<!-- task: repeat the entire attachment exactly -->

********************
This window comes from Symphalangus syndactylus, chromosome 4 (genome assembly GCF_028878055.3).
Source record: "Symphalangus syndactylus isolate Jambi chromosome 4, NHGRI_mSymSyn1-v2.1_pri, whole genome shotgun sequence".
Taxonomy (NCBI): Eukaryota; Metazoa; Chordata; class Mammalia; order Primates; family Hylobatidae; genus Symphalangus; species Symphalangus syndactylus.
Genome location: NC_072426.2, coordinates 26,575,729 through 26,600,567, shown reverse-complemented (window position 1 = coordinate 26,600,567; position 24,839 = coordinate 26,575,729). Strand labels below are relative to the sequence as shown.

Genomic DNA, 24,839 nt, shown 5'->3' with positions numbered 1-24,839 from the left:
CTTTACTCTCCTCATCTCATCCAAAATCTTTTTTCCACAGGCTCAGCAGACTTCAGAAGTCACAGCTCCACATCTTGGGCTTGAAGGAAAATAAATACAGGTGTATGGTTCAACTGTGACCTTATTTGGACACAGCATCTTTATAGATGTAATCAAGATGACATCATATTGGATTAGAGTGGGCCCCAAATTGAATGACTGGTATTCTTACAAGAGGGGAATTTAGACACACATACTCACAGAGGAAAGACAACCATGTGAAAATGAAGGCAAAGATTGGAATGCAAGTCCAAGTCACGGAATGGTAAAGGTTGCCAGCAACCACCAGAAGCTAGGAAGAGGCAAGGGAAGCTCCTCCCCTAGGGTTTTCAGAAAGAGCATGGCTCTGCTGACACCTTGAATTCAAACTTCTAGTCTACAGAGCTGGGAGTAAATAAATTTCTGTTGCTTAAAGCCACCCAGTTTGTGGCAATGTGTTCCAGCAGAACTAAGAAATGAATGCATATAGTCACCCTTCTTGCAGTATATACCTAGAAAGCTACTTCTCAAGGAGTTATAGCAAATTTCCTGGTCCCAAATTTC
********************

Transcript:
This window comes from Symphalangus syndactylus, chromosome 4 (genome assembly GCF_028878055.3).
Source record: "Symphalangus syndactylus isolate Jambi chromosome 4, NHGRI_mSymSyn1-v2.1_pri, whole genome shotgun sequence".
Taxonomy (NCBI): Eukaryota; Metazoa; Chordata; class Mammalia; order Primates; family Hylobatidae; genus Symphalangus; species Symphalangus syndactylus.
Genome location: NC_072426.2, coordinates 26,575,729 through 26,600,567, shown reverse-complemented (window position 1 = coordinate 26,600,567; position 24,839 = coordinate 26,575,729). Strand labels below are relative to the sequence as shown.

Genomic DNA, 24,839 nt, shown 5'->3' with positions numbered 1-24,839 from the left:
CTTTACTCTCCTCATCTCATCCAAAATCTTTTTTCCACAGGCTCAGCAGACTTCAGAAGTCACAGCTCCACATCTTGGGCTTGAAGGAAAATAAATACAGGTGTATGGTTCAACTGTGACCTTATTTGGACACAGCATCTTTATAGATGTAATCAAGATGACATCATATTGGATTAGAGTGGGCCCCAAATTGAATGACTGGTATTCTTACAAGAGGGGAATTTAGACACACATACTCACAGAGGAAAGACAACCATGTGAAAATGAAGGCAAAGATTGGAATGCAAGTCCAAGTCACGGAATGGTAAAGGTTGCCAGCAACCACCAGAAGCTAGGAAGAGGCAAGGGAAGCTCCTCCCCTAGGGTTTTCAGAAAGAGCATGGCTCTGCTGACACCTTGAATTCAAACTTCTAGTCTACAGAGCTGGGAGTAAATAAATTTCTGTTGCTTAAAGCCACCCAGTTTGTGGCAATGTGTTCCAGCAGAACTAAGAAATGAATGCATATAGTCACCCTTCTTGCAGTATATACCTAGAAAGCTACTTCTCAAGGAGTTATAGCAAATTTCCTGGTCCCAAATTTC